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The FOI Advocate is a compendium of ideas, edited story excerpts and other materials from a variety of Web sites, as well as original concepts and analysis. When the information comes directly from another source, it will be attributed and a link will be provided whenever possible. The blog relies on the accuracy and integrity of the original sources cited. We will correct errors and inaccuracies when we become aware of them.

Thursday, October 25, 2007

New Study from BGA and NFOIC...

States failing FOI responsiveness

Better Government Association (BGA) and National Freedom of Information Coalition (NFOIC) give 38 out of 50 states "F" grade in overall responses to FOI requests.

If citizens can't take action to enforce their right of access shy of filing suit, what good are FOI laws?

When it comes to responsiveness measures, not much good at all.

BGA and the NFOIC have united to review the recourse afforded citizens in the public records laws of all 50 states, and the conclusions make for some relentlessly depressing reading.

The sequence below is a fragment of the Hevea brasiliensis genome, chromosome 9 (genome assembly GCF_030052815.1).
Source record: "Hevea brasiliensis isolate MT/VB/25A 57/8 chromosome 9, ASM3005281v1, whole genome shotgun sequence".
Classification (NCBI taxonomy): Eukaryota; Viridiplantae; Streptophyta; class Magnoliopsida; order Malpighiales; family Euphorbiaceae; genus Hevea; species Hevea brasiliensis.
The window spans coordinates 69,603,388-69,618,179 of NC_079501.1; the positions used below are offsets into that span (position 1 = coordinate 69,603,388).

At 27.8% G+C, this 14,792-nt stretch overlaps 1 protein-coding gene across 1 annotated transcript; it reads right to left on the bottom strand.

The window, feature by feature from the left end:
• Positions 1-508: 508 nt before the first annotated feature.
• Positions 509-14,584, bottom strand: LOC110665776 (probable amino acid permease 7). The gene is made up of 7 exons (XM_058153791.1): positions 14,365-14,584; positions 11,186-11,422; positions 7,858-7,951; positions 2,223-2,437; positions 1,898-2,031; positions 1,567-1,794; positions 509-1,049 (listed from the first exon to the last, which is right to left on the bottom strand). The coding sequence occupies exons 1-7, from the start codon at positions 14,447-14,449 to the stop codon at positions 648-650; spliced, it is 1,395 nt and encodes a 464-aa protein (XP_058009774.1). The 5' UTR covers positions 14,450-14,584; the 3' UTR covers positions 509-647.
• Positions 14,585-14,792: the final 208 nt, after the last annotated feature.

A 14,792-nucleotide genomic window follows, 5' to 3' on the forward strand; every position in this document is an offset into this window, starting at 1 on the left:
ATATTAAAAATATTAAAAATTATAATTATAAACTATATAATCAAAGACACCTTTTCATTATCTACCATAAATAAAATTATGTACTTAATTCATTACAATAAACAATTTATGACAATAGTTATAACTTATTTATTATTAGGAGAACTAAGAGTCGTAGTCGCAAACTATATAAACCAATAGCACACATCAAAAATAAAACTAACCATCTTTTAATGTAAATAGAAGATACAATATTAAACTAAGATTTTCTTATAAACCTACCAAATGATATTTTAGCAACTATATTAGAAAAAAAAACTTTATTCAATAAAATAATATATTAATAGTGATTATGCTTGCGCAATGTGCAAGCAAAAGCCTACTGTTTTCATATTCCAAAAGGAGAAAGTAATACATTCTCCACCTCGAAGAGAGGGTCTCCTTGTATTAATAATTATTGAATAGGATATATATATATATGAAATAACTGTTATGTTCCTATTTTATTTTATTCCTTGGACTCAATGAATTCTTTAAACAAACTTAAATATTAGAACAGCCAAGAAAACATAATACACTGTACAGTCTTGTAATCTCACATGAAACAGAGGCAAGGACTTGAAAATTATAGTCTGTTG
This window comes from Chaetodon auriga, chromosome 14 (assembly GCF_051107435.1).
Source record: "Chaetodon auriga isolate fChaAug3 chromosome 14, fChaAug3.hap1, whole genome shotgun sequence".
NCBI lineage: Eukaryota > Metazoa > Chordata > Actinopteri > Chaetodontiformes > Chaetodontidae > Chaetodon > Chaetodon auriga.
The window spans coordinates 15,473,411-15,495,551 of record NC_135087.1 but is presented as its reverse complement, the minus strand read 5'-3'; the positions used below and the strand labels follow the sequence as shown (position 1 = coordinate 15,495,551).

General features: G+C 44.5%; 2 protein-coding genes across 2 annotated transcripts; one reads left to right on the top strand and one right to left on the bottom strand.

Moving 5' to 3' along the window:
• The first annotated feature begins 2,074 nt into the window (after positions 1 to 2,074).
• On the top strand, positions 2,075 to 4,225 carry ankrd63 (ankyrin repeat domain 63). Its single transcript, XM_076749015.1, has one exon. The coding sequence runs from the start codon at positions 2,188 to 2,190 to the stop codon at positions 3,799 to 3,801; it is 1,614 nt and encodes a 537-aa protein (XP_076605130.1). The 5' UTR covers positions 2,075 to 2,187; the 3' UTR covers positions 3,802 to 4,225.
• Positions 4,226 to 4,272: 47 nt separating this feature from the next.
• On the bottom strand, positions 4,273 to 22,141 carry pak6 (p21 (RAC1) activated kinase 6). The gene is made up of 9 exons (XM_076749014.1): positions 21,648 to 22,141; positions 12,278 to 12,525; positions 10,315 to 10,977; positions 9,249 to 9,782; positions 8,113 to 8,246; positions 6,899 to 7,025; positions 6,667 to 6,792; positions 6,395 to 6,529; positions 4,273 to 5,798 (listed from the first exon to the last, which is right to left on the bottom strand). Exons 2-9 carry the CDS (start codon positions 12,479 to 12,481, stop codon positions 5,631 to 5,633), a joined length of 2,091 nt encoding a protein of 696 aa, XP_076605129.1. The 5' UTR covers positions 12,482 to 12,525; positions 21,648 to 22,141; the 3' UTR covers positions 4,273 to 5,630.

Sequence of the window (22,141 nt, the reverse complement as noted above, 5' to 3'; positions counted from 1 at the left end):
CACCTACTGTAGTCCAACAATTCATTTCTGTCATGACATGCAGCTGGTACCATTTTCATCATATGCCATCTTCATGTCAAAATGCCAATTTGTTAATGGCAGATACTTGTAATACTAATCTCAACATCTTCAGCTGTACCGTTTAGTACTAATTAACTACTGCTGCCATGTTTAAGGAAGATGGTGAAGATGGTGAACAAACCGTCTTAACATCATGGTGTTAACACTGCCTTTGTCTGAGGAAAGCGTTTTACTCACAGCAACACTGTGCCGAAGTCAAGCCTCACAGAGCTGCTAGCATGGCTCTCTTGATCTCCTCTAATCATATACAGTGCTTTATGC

Some findings include:

Citizens often have their requests denied and the only way they can gain access to records is by appealing the agency's denial.

When it comes time to appeal, in the vast majority of states a citizen has little or no recourse, save for the courts. Receiving even a low score of 66% puts a state in the top ten of the rankings.

Take a look at the numbers for your state, and then for other states, and you'll come to one inescapable conclusion: state FOI laws are in desperate need of reform.

The BGA report might simply confirm what you already knew about FOI in your state, but it should serve as a catalyst for change.

The overview—as as well as criteria and results—are online and linked from here.

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